Hello again and welcome back to Haunted Hardbacks, a horror review blog! As winter officially rolls in, we're featuring three snow-and-ice themed horror books today.
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A note on content warnings: Generally, it can safely be assumed that characters in these stories are unsafe. Reviewers may highlight specific events in the books. For more content warnings, check the author's website.
Title/Editor: Taaqtumi: An Anthology of Arctic Horror Stories edited by Neil Christopher
Authors: Aviaq Johnston, Richard Van Camp, Rachel Qitsualik-Tinsley, Sean Qitsualik-Tinsley, Thomas Anguti Johnston, Repo Kempt, Jay Bulckaert, Gayle Kabloona, Cara Bryant, & K.C Carthew
Content Warnings: Racism and mentions of residential schools, plague and pandemic, animal gore and death, body horror, addiction, grief
Summary: Ten Indigenous authors all based in northern Canada compile frightening short stories set near the Arctic Circle. From monsters to madness to murder, there are all types of hauntings for all types of horror fans.
Thoughts: I’m shocked that this short story collection isn’t more popular! It includes almost every subgenre of horror — specifically cannibalism, survival stories, mythological creatures, sci-fi, zombies, and the supernatural — so there’s something for everyone. I enjoyed every contribution, but my favorites were “The Wildest Game,” “Strays,” and “The Haunted Blizzard.” Indigenous authors write horror unlike anyone else. What made this book extra special is how almost every story featured the Inuit language. I read quite a bit of Native literature for part of my job, and Inuit writers are incredibly underrepresented.
Several of the writers also tackle current issues, proving that horror isn’t limited to 200-year-old ghosts and such. You’ve got parallels to already-horrifying residential schools! You’ve got a pandemic upending the world (one so similar to COVID that I was shocked to discover this book was published before it happened)! You’ve got climate change unearthing monsters and artificial intelligence going too far! I love this trend and am excited to see how horror as a genre is modernized to tackle 21st-century problems and include marginalized groups.
Title/Author: Bishop by Candace Nola
Content Warnings: Death, potentially stereotypical tropes
Summary: When Erin and her daughter Casey go missing in the cold Alaskan wilderness, brother Troy is determined to find them. Enlisting the help of a local search crew and a hermit named Bishop, they set out to find the missing women before something worse gets them first.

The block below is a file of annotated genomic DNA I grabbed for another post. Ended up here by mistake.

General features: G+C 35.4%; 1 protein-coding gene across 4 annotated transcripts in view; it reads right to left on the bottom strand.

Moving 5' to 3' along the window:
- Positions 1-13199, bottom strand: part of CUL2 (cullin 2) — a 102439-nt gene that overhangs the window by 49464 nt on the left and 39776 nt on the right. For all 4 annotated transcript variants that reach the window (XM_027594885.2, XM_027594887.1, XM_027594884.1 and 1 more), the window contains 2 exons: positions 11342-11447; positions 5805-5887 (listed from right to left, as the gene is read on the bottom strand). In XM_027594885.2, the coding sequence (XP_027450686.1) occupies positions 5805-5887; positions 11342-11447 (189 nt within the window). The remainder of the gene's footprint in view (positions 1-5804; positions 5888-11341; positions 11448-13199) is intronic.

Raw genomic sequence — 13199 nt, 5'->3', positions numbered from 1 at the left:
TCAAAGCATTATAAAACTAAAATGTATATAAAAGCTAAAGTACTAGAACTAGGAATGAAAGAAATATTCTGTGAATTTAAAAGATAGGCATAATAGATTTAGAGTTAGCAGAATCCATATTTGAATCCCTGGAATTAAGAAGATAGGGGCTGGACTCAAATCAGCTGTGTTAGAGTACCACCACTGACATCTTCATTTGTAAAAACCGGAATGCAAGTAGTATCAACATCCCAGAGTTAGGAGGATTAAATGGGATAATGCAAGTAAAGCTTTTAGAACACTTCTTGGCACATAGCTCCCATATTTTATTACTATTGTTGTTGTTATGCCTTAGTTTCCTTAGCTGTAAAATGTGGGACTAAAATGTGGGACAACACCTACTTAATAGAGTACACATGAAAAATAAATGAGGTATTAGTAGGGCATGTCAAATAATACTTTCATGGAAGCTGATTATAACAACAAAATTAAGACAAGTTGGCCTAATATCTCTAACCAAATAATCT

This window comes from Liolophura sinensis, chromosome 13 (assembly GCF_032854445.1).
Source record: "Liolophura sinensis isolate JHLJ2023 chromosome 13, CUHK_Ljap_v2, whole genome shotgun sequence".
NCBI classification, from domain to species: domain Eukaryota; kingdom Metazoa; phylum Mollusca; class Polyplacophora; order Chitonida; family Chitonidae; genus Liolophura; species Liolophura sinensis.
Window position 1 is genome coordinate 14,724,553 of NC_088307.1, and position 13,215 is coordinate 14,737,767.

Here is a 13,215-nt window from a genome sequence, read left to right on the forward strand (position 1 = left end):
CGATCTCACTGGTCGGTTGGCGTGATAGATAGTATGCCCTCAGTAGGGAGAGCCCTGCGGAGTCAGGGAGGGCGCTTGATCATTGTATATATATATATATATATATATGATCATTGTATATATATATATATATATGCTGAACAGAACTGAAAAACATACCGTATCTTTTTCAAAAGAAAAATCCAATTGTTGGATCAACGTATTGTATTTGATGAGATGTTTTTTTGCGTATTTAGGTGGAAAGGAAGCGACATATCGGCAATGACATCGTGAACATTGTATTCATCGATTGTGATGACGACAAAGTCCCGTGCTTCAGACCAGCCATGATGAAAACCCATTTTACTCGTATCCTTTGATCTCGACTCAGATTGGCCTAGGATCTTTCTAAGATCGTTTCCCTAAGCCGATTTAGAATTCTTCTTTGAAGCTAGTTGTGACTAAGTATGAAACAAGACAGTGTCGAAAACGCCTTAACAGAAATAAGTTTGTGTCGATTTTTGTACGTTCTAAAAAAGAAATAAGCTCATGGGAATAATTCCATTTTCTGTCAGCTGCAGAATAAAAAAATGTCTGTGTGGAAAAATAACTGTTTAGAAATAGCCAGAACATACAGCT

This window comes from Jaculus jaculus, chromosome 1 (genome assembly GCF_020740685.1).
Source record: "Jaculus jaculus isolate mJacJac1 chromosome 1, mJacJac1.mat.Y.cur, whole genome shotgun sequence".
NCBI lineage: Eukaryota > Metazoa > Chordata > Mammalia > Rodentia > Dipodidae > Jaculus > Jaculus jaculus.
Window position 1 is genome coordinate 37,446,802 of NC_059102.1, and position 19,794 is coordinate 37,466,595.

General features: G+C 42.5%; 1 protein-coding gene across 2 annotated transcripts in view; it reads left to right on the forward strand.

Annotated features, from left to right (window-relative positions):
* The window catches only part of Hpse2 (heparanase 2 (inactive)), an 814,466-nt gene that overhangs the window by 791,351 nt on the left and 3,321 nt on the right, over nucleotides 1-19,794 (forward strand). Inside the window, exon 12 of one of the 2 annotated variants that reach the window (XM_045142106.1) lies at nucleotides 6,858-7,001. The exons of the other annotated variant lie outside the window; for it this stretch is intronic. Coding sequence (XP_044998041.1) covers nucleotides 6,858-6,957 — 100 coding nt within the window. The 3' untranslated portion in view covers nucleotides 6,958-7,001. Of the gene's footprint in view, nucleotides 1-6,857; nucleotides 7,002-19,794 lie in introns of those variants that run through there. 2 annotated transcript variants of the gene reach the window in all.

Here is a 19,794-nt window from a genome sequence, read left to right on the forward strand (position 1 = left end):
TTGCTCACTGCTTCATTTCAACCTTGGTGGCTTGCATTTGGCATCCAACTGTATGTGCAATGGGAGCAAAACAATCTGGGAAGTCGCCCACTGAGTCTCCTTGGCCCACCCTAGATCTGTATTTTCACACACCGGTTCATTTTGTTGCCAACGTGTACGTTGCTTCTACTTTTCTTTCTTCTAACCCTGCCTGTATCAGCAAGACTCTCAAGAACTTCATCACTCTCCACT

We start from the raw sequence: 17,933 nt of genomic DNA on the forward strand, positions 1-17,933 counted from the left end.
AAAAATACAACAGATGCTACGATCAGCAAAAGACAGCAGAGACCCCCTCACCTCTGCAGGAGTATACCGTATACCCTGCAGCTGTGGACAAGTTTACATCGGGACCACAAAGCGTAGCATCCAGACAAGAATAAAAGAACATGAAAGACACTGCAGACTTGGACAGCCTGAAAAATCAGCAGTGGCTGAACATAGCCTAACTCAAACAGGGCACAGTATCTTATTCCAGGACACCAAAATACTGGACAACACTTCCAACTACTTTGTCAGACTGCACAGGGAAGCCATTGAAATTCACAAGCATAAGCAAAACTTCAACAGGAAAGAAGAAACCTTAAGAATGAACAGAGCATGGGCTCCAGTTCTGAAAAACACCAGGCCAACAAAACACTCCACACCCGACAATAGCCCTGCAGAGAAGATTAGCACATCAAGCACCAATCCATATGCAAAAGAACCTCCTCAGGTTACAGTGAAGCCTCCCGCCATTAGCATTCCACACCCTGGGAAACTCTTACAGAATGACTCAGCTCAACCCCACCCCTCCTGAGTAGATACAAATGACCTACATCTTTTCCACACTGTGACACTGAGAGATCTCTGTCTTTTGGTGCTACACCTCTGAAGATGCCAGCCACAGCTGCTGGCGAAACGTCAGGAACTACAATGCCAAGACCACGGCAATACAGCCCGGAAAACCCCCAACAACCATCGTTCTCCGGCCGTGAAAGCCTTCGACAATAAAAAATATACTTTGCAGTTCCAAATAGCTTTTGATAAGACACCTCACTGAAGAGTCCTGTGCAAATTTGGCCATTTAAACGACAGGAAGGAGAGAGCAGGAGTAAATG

Thoughts: If you’re looking for something short and sweet to read this winter, this might be it. If you’re a fan of The History Channel’s Alone TV series, this might be for you. Combining survival and horror, we as readers find ourselves following Erin, Casey, and Troy’s perspectives as they try to find each other. This shifting point of view gives us a deeper understanding of how terrifying this particular neck of the woods is, but also provides alternating eyes on what’s stalking them.
While perhaps not a completely culturally accurate depiction of the antagonist, the antagonist’s hunt-and-stalk trait is effective for growing suspense. Not only this, but Bishop is Algonquian and exhibits supernatural traits that are explained via a backstory that I find myself a little wary about with regard to accuracy and cultural respect. That being said, you may want to proceed with caution, but as far as the rest of the story goes, nothing stood out to me as particularly ferocious or terrifying.
Title/Author: Where the Dead Wait by Ally Wilkes
Content Warnings: Cannibalism, death, dismemberment, murder, racism, sexism, starvation
Summary: An eerie, atmospheric Polar Gothic novel following a Victorian English explorer in search of his lost shipmate Jesse Stevens. The rescue mission disturbs more than the landscape: Day's past has never stopped following him, and the dead find solid footing on the ever-shifting ice.
Thoughts: William Day is profoundly haunted. And he has terrible taste in men. If you also read Mary Shelley's Frankenstein and got obsessed with Robert Walton, this is the book for you.
Day is an unreliable narrator and he knows it. He's unmoored, and nothing surprises him more than his past beginning to haunt the people around him. Stevens is his guiding light. Stevens' spiritualist medium wife is here for much the same reason. They both believe strongly in Stevens...and that belief makes space in the world for something that shouldn't be.
Throughout the story, the ice and landscape feel alive: not exactly malevolent, but unwelcoming to this uninvited crew of white explorers. In contrast we have Mrs. Stevens' companion, a Native girl named Qila, raised in a white orphanage, who has wanted to see the arctic for her entire life. It's so clear from her and the Native guides on both expeditions that the haunted men are bringing their own ghosts with them. Their decisions, greed, and hubris are what give space for awful things that happen.
Recommended for anyone looking for an atmospheric ghost story, or who enjoys a good reckoning.